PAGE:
Monday, January 30, 2012

Condoms and Cappuccino: Italian Vending Machines

Cappuccino Machine
Vending machines are slowly making their way into the Italian culture. I saw my first one in Italy about fifteen years ago—a machine dispensing espresso and cappuccino in the Milan train station. I was horrified. Italian bars are so efficient that you can get a quick cup of coffee in the time it takes a paper cup to fall in a vending machine. And I had unpleasant memories of foul coffee coming from machines in America. I didn’t try that coffee at the time, but made my way into the bar next door.

When I came to live in Rome ten years ago, there were three common vending machines. The first, machines that take your photo and automatically prints it, are scattered across the city. It Italy you have to provide your own photos for identity cards and the like and you need these for everything from transit passes to drivers’ licenses to residency permits. In fact, I was able to get the correct size from one of those machines the last time I renewed my U.S. passport.

Condom Machine
The other two types of vending machines were located outside pharmacies and tobacco shops to provide emergency supplies 24-7: cigarettes and condoms. Since most shops close at 8 p.m. daily, these machines were both very popular. Pharmacies and tobacco shops still provide this service today, but vending machines are slowly making their way into other aspects of the culture.

Until about five years ago, for example, public transit tickets could only be purchased at tobacco shops, some news stands, and bars—never in the subway stations. Now there are “automatic ticket machines” in most stations, but the personnel still don’t sell tickets.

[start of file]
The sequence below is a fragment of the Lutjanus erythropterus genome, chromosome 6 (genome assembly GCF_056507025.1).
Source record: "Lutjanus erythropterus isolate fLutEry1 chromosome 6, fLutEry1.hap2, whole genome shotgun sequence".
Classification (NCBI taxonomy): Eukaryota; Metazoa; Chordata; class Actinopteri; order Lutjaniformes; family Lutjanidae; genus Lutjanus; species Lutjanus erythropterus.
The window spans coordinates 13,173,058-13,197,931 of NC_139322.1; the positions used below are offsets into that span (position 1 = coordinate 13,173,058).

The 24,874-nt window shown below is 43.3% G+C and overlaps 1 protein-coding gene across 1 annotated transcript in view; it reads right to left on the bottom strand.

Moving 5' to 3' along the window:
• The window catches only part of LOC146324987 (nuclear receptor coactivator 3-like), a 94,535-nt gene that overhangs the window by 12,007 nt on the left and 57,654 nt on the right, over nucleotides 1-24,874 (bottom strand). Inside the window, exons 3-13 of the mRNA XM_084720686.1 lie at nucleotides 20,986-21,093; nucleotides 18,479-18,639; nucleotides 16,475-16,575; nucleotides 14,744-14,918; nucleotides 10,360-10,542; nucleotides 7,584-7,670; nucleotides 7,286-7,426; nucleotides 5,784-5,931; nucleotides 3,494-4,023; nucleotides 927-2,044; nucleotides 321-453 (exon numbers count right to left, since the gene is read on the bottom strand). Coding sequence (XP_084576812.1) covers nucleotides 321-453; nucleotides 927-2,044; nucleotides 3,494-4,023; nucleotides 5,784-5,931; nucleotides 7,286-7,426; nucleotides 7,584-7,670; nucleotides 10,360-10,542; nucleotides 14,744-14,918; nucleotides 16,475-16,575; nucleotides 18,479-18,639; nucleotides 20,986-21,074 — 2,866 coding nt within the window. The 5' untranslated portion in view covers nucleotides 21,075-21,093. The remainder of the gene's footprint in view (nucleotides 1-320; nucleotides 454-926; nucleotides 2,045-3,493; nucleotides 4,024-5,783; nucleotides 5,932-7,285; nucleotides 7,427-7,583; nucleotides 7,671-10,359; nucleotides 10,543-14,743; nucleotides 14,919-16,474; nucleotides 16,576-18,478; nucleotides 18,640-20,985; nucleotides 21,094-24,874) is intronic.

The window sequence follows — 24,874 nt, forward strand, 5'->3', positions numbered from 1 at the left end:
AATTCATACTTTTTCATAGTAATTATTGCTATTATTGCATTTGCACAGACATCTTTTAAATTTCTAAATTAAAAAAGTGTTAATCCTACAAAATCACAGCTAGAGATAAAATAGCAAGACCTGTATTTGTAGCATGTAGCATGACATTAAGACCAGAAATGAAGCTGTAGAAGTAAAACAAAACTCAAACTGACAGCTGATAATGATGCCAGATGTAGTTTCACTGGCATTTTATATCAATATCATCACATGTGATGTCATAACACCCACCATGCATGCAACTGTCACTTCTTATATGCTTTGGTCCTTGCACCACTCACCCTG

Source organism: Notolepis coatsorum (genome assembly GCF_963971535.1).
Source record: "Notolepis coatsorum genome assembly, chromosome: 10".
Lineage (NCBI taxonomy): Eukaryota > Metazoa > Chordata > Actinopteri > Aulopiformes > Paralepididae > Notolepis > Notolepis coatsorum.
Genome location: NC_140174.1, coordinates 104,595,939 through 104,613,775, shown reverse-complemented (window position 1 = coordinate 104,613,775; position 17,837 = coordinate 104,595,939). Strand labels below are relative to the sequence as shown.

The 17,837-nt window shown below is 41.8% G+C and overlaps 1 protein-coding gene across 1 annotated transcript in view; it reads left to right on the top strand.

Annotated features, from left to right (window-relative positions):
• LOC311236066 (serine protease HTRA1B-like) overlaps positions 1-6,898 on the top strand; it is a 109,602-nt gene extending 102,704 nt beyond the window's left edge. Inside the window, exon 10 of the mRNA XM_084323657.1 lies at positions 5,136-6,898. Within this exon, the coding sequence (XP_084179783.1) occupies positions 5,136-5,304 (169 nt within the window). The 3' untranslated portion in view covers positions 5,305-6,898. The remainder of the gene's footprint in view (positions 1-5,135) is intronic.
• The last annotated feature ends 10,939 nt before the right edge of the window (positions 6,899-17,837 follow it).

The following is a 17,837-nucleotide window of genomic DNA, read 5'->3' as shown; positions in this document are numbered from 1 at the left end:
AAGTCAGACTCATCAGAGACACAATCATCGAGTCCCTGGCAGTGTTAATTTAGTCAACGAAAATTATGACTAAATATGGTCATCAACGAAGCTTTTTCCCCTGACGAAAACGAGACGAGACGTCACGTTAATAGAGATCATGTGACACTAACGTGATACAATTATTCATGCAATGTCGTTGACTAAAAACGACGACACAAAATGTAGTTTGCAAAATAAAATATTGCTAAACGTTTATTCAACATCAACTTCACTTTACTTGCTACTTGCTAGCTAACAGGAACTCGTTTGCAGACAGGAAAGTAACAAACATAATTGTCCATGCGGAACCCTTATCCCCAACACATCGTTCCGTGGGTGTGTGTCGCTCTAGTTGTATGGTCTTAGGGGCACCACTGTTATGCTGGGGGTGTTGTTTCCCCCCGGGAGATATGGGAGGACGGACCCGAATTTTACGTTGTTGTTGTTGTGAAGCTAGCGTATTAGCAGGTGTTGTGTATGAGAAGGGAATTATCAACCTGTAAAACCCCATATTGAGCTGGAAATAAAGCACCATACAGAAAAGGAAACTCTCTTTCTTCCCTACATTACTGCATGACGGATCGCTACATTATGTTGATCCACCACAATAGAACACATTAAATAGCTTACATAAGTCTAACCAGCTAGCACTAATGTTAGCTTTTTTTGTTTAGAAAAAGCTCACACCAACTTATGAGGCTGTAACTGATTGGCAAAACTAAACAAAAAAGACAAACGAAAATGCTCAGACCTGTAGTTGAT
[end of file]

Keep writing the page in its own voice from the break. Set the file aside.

Vending machines have not made their way into the public schools—yet. Most schools and workplaces with lots of employees have bars where you can get a cup of coffee or a soft drink, a sandwich or a plate of pasta. With that kind of service available, vending machines are superfluous.

The Way I Prefer Cappuccino
Most of the time. For the past few years, I’ve done occasional work at the Italian Ministry of Culture. Imagine my horror when I first went there and looked for the bar. I was directed to a vending machine area housing snack and coffee machines. The latter identical to the one I had first seen in the Milan train station. My immediate reaction was to forgo coffee, but my Italian clients, being the hospitable souls most Italians are, began dropping money into the machine and asking me to choose my poison. I chose cappuccino and prepared my mouth for unpleasantness.

The machine whirred and gurgled a minute, then a cup fell down and frothy milky coffee poured into it. There was even a stirrer. The coffee was gooood. Almost as good as that served in a bar. I truly hope that these machines don’t catch on because losing the Italian bar as an institution would be a real loss, but in a pinch, I hope I’ll find one of these machines when a bar isn’t available.

Monday, January 23, 2012

The Golden Egg

When I’m in Rome, I usually do as Romans and other Italians do and breakfast on milky espresso, fruit, and carbohydrates in the form of pastry, toast, or biscuits (cookies).

But occasionally I yearn for a good old Anglo-Saxon breakfast of eggs and bacon. Sometimes these breakfasts come from the American south with fried green tomatoes and grits. At others, they hail from Britain with grilled ripe tomatoes and tea.

I love eggs. My Aunt Marjorie kept chickens, and it thrilled me as a child to reach into the hens’ nests and retrieve eggs, still warm from the oviduct. I waited expectantly for the next morning’s scrambled eggs and licked my lips with gusto.

As a member of the 4-H Club a few years later, I found myself on an egg judging team. We visited commercial chicken houses and small farms with open pens, learned how to determine an egg’s freshness by floating it in water, and examined the eggs emptied onto a saucer to determine their quality. I learned a lot about eggs.